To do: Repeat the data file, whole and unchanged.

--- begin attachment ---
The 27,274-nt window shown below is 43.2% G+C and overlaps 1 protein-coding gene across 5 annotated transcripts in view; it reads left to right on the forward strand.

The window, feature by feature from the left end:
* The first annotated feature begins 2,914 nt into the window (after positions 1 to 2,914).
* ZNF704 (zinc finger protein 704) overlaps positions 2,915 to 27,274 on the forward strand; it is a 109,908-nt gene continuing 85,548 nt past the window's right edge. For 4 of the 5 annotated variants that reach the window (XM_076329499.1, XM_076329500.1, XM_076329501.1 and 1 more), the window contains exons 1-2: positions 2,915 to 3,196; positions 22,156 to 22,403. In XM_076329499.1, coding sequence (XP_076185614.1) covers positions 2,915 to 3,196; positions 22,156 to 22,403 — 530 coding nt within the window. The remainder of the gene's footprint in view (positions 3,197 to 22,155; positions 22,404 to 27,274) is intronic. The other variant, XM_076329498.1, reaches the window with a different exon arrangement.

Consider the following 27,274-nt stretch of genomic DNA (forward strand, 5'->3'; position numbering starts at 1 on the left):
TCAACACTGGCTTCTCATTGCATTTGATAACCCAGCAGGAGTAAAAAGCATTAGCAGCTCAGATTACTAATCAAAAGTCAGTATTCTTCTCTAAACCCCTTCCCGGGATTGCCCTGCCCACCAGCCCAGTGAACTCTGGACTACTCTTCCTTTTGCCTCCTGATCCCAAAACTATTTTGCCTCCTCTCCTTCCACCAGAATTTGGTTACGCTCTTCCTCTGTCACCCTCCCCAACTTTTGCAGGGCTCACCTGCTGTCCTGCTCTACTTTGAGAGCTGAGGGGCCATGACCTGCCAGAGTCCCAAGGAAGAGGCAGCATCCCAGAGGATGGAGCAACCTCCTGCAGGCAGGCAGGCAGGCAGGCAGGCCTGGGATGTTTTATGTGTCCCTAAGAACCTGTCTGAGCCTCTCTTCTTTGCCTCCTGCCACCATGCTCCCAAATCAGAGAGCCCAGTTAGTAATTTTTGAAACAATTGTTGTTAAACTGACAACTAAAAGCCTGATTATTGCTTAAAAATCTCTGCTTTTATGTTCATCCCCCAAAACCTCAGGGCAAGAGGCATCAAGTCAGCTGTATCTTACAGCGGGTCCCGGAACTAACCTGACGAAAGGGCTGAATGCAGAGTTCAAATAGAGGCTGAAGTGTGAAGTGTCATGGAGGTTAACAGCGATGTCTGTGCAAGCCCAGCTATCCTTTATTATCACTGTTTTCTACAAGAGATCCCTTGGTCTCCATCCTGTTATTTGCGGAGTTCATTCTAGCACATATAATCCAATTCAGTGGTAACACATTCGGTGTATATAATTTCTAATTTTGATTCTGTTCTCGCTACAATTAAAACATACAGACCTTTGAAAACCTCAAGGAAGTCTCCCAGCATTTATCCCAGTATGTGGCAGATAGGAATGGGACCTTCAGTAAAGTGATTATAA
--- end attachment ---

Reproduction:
The 27,274-nt window shown below is 43.2% G+C and overlaps 1 protein-coding gene across 5 annotated transcripts in view; it reads left to right on the forward strand.

The window, feature by feature from the left end:
* The first annotated feature begins 2,914 nt into the window (after positions 1 to 2,914).
* ZNF704 (zinc finger protein 704) overlaps positions 2,915 to 27,274 on the forward strand; it is a 109,908-nt gene continuing 85,548 nt past the window's right edge. For 4 of the 5 annotated variants that reach the window (XM_076329499.1, XM_076329500.1, XM_076329501.1 and 1 more), the window contains exons 1-2: positions 2,915 to 3,196; positions 22,156 to 22,403. In XM_076329499.1, coding sequence (XP_076185614.1) covers positions 2,915 to 3,196; positions 22,156 to 22,403 — 530 coding nt within the window. The remainder of the gene's footprint in view (positions 3,197 to 22,155; positions 22,404 to 27,274) is intronic. The other variant, XM_076329498.1, reaches the window with a different exon arrangement.

Consider the following 27,274-nt stretch of genomic DNA (forward strand, 5'->3'; position numbering starts at 1 on the left):
TCAACACTGGCTTCTCATTGCATTTGATAACCCAGCAGGAGTAAAAAGCATTAGCAGCTCAGATTACTAATCAAAAGTCAGTATTCTTCTCTAAACCCCTTCCCGGGATTGCCCTGCCCACCAGCCCAGTGAACTCTGGACTACTCTTCCTTTTGCCTCCTGATCCCAAAACTATTTTGCCTCCTCTCCTTCCACCAGAATTTGGTTACGCTCTTCCTCTGTCACCCTCCCCAACTTTTGCAGGGCTCACCTGCTGTCCTGCTCTACTTTGAGAGCTGAGGGGCCATGACCTGCCAGAGTCCCAAGGAAGAGGCAGCATCCCAGAGGATGGAGCAACCTCCTGCAGGCAGGCAGGCAGGCAGGCAGGCCTGGGATGTTTTATGTGTCCCTAAGAACCTGTCTGAGCCTCTCTTCTTTGCCTCCTGCCACCATGCTCCCAAATCAGAGAGCCCAGTTAGTAATTTTTGAAACAATTGTTGTTAAACTGACAACTAAAAGCCTGATTATTGCTTAAAAATCTCTGCTTTTATGTTCATCCCCCAAAACCTCAGGGCAAGAGGCATCAAGTCAGCTGTATCTTACAGCGGGTCCCGGAACTAACCTGACGAAAGGGCTGAATGCAGAGTTCAAATAGAGGCTGAAGTGTGAAGTGTCATGGAGGTTAACAGCGATGTCTGTGCAAGCCCAGCTATCCTTTATTATCACTGTTTTCTACAAGAGATCCCTTGGTCTCCATCCTGTTATTTGCGGAGTTCATTCTAGCACATATAATCCAATTCAGTGGTAACACATTCGGTGTATATAATTTCTAATTTTGATTCTGTTCTCGCTACAATTAAAACATACAGACCTTTGAAAACCTCAAGGAAGTCTCCCAGCATTTATCCCAGTATGTGGCAGATAGGAATGGGACCTTCAGTAAAGTGATTATAA